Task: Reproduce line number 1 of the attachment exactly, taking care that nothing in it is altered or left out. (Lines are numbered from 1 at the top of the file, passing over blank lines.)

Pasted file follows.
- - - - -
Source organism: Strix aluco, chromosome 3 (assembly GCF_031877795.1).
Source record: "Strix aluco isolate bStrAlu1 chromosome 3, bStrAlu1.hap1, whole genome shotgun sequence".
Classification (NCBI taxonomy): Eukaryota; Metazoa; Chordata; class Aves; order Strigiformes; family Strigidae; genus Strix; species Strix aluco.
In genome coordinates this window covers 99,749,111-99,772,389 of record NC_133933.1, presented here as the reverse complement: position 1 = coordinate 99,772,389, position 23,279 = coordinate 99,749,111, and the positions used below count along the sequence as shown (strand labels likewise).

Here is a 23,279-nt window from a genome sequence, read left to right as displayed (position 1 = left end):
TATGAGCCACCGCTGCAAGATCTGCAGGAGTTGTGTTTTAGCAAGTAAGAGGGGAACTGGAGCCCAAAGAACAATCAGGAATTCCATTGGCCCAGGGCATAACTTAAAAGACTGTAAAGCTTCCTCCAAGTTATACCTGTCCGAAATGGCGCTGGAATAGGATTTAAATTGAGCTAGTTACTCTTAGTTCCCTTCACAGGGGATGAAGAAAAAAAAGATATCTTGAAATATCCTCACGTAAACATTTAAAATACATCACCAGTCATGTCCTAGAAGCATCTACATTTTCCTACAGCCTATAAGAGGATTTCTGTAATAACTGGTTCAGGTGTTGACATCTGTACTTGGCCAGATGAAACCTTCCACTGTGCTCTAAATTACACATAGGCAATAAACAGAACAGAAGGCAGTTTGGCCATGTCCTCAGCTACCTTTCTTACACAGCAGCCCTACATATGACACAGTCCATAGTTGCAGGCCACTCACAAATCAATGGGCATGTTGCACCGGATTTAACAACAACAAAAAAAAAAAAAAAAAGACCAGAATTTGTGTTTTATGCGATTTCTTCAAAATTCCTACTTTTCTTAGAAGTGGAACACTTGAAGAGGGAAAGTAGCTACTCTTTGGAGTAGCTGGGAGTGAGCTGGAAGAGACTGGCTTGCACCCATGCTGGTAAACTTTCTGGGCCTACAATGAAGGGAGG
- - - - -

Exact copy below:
Source organism: Strix aluco, chromosome 3 (assembly GCF_031877795.1).